David Ian Stuart is a Medical Research Council Professor of Structural Biology at the Wellcome Trust Centre for Human Genetics at the University of Oxford where he is also a Fellow of Hertford College, Oxford. He is best known for his contributions to the X-ray crystallography of viruses, in particular for determining the structures of foot-and-mouth disease virus, bluetongue virus and the membrane-containing phages PRD1 and PM2. He is also director of Instruct and Life Sciences Director at Diamond Light Source.
Julia Rose Gog is a British mathematician and Professor of mathematical biology in the faculty of mathematics at the University of Cambridge. She is also a David N. Moore fellow, director of studies in mathematics at Queens' College, Cambridge and a member of both the Cambridge immunology network and the infectious diseases interdisciplinary research centre.
Edward Charles Holmes is an evolutionary biologist and virologist, and since 2012 a National Health and Medical Research Council (NHMRC) Australia Fellow and professor at the University of Sydney. He is also an Honorary Visiting Professor at Fudan University, Shanghai, China (2019-present) as well as Guest Professor at the Chinese Center for Disease Control and Prevention, Beijing, China (2014-present)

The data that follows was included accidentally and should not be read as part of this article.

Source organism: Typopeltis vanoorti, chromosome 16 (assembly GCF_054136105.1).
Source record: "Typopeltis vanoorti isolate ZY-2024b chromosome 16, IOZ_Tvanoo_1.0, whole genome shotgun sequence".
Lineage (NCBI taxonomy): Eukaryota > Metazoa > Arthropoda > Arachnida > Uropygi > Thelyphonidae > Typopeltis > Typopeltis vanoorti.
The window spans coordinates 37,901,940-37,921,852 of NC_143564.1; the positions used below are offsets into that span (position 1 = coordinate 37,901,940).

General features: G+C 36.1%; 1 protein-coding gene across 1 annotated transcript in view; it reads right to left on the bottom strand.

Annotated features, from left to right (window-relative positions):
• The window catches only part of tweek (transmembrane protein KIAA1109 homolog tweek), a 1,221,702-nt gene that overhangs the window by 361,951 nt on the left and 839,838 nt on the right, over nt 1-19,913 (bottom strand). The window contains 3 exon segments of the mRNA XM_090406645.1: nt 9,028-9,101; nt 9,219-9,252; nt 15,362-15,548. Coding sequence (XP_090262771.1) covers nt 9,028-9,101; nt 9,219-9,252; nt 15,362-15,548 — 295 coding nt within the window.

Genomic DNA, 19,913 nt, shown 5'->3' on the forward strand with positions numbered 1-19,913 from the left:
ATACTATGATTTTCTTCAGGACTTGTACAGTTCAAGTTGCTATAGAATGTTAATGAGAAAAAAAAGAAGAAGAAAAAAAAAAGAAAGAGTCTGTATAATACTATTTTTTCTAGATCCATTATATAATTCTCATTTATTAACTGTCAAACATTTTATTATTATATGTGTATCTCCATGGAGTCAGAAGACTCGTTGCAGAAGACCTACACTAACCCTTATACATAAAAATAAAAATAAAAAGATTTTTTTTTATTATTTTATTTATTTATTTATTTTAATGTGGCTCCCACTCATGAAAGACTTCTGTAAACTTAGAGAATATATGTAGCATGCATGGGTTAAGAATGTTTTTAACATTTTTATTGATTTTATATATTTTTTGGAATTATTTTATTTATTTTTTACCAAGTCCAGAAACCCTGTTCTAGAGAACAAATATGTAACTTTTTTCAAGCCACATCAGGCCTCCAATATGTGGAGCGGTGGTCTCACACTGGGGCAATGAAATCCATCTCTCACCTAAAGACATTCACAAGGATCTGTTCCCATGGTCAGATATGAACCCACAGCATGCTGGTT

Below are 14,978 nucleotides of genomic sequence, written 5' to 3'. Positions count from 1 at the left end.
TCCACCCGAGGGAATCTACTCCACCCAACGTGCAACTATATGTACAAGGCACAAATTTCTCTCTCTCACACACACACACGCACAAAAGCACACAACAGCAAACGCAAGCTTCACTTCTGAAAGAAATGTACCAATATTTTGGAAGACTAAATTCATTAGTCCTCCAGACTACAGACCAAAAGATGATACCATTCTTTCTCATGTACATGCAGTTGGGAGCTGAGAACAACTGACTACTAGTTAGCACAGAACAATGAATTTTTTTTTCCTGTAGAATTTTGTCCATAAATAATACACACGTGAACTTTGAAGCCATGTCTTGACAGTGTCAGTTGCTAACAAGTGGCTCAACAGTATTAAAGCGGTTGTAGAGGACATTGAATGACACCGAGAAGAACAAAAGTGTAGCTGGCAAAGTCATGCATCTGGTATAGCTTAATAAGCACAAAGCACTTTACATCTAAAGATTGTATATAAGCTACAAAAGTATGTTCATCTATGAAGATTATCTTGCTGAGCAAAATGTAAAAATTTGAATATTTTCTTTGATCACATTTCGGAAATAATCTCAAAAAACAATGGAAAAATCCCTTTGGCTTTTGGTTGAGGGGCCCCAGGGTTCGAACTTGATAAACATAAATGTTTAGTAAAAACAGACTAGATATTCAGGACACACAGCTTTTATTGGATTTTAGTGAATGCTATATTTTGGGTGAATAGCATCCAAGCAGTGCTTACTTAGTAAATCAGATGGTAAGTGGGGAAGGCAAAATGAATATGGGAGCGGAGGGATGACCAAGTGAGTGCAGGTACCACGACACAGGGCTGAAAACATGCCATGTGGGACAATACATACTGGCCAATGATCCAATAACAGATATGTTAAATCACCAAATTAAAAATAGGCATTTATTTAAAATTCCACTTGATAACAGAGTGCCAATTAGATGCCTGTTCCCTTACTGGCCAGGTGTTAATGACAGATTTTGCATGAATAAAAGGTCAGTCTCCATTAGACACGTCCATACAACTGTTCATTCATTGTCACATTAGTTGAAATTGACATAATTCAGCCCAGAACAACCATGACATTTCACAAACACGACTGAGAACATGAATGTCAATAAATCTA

Dominic Kwiatkowski is head of the parasites and microbes programme at the Wellcome Sanger Institute in Cambridge and a Professor of Genomics at the University of Oxford. Kwiatkowski applies genomics and computational analysis to problems in infectious disease, with the aim of finding ways to reduce the burden of disease in the developing world.
Devi Lalita Sridhar is an American scientist and public health advisor, who holds the Chair of Global Public Health at the University of Edinburgh. Her research considers the effectiveness of public health interventions and how to improve developmental assistance for health. Sridhar previously worked at the University of Oxford from 2008. In 2014, she became the founding Director of the University of Edinburgh's Global Health Governance Programme. Sridhar compiled the first Wellcome Trust open research collection on the topic of Global Public Health.